[data models] A small, narrow, polygon feature that appears along the borders of polygons following the overlay of two or more geographic datasets. Sliver polygons may indicate topology problems with the source polygon features, or they may be a legitimate result of the overlay.
A small areal feature commonly occurring along the borders of polygons following the overlay of two or more coverages.
Tiny sliver polygons or gaps between polygons often result from creating new polygons without using snapping or editing shared boundaries without a topology. Slivers and gaps keep your dataset from forming a continuous fabric and should be identified and fixed as appropriate.
Gap between two lines created erroneously by a scanner and its raster-vector software.
Refers to polygons formed when two adjacent polygons do not abut along a single common line resulting in the creation of a very thin polygon being present between the larger two.
slivers and gaps in the line work;
dead ends, e.g. also called dangling arcs, resulting from overshoots and undershoots in the line work; and
bow ties or weird polygons from inappropriate closing of connecting features.
~ polygons can also be created between features within the same map. Typically, map features are separately digitized. For example, the GIS (or CAD) operator will trace the boundary of each state with a digitizing tablet or mouse.
~s, the most common topological problem, are small polygons that occur when either shared boundaries are entered separately for contiguous polygons or when the features of two layers are overlaid but do not match precisely.
~ polygon - A extremely small polygon, usually of elongated shapes, that results from errors in data capture and overlay analysis when identical linear objects fail to register. It is also known as a spurious polygon.
6. What is ~ Polygon? Describe how to create ~ polygons and using what function to delete them.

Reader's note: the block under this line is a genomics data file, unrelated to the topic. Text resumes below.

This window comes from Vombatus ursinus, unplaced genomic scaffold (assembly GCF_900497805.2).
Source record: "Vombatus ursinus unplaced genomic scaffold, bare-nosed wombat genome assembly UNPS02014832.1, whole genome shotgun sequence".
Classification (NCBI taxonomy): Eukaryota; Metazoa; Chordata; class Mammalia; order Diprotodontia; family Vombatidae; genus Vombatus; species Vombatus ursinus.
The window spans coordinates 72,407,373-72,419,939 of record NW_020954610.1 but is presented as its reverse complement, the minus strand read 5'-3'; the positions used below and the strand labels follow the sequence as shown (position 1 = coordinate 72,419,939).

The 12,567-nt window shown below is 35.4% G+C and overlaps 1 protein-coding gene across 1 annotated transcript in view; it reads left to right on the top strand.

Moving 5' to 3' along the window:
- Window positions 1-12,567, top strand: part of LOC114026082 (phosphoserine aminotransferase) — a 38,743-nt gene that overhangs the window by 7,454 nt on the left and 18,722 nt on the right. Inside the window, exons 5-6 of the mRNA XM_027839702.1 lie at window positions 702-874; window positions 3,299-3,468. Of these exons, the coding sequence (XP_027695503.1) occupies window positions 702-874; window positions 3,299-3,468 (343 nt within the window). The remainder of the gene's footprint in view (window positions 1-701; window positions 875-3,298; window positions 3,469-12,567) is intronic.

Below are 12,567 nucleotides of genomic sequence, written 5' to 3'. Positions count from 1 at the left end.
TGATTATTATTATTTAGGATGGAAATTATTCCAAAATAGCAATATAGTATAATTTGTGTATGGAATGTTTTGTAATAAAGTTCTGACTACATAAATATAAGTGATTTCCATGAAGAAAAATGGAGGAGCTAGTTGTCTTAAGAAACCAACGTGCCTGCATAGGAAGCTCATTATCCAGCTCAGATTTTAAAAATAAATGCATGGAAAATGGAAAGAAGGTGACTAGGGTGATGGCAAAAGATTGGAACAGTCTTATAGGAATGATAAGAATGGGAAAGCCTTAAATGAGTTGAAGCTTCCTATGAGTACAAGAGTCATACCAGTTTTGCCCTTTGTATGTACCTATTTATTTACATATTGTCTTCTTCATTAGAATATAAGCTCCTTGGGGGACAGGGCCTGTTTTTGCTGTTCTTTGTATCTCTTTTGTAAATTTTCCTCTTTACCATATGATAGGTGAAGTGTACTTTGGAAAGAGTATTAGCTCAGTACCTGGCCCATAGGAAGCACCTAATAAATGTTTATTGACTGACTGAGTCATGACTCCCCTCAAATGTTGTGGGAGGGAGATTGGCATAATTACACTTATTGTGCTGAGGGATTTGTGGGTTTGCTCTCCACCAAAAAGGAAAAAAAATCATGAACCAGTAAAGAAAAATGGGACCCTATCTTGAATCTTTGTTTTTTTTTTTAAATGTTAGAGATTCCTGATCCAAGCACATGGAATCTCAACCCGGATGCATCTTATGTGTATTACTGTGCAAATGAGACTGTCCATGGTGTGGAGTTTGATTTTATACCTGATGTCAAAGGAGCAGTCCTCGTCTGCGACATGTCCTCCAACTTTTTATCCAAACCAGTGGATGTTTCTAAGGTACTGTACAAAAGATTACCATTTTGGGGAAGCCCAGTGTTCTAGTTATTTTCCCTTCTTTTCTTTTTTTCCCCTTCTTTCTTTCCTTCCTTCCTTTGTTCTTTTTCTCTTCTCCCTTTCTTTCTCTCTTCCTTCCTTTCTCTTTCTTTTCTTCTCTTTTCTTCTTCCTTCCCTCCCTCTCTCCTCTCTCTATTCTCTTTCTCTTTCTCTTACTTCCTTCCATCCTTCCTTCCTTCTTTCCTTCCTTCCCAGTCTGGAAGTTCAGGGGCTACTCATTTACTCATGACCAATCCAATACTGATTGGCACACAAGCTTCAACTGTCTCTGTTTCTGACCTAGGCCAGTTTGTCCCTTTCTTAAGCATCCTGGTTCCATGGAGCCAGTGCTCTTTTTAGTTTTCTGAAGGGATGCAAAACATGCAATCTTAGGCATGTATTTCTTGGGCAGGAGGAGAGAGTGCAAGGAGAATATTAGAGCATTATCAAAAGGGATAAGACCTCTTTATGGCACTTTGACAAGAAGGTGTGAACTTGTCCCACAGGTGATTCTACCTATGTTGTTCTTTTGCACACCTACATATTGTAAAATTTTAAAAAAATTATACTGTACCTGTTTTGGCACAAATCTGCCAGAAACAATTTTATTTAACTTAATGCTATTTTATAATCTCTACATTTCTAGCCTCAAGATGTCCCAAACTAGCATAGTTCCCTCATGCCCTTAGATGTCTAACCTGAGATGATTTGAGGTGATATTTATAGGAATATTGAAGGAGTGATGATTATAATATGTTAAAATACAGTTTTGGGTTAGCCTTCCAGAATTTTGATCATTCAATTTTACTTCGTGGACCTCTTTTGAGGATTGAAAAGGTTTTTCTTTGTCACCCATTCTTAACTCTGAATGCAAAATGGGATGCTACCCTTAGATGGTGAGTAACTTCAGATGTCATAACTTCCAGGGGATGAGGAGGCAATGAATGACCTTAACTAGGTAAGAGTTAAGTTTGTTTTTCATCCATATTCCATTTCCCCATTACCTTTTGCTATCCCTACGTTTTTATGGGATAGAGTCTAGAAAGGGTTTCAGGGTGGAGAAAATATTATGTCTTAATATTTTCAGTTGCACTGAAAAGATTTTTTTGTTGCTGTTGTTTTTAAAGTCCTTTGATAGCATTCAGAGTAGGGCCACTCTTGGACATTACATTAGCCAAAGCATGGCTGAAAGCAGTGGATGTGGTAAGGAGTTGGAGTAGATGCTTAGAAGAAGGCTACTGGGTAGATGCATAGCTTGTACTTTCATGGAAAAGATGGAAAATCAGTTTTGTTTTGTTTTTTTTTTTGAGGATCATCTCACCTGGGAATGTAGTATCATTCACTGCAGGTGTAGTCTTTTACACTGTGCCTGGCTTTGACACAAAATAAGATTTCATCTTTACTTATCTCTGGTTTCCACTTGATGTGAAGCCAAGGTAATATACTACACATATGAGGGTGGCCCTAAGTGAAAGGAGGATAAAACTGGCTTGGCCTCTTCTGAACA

7. Describe what are slope and aspect, how to measure them.
Note: please see Michael L. Hauschild's page for the last three parts.
A second potential source of error associated with the overlay process is error propagation. Error propagationWhen inaccuracies are present in the original input and overlay layers and are carried through to an output layer.
~ Polygon A relatively narrow feature commonly occuring along the borders of polygons following the overlay of two or more geographic data sets. Also occurs along map borders when two maps are joined, as a result of inaccuracies of the coordinates in either or both maps.
Needle Ice A form of periglacial ground ice that consists of groups ice ~s at or immediately below the ground surface. Needle ice is about a few centimeters long.
the small, invalid polygons are called spurious or ~ polygons and can be a major problem in polygon overlay
spurious polygons arise when two lines are overlaid which are actually slightly different versions of the same line ...
You should never attempt to digitize over existing edges, because it is likely you will be creating gaps or ~s. Auto-complete is part of the topology tools. To access the topology, right click on the mouse from the menu, select the Topology and dock the toolbar in the GUI.
~ p. 114 an artifact of polygon overlay; usually created by overlay of two sources with different accuracy, different sources or different interpretations. slope p.
See also: What is the meaning of Polygon, Information, Feature, GIS, Vector?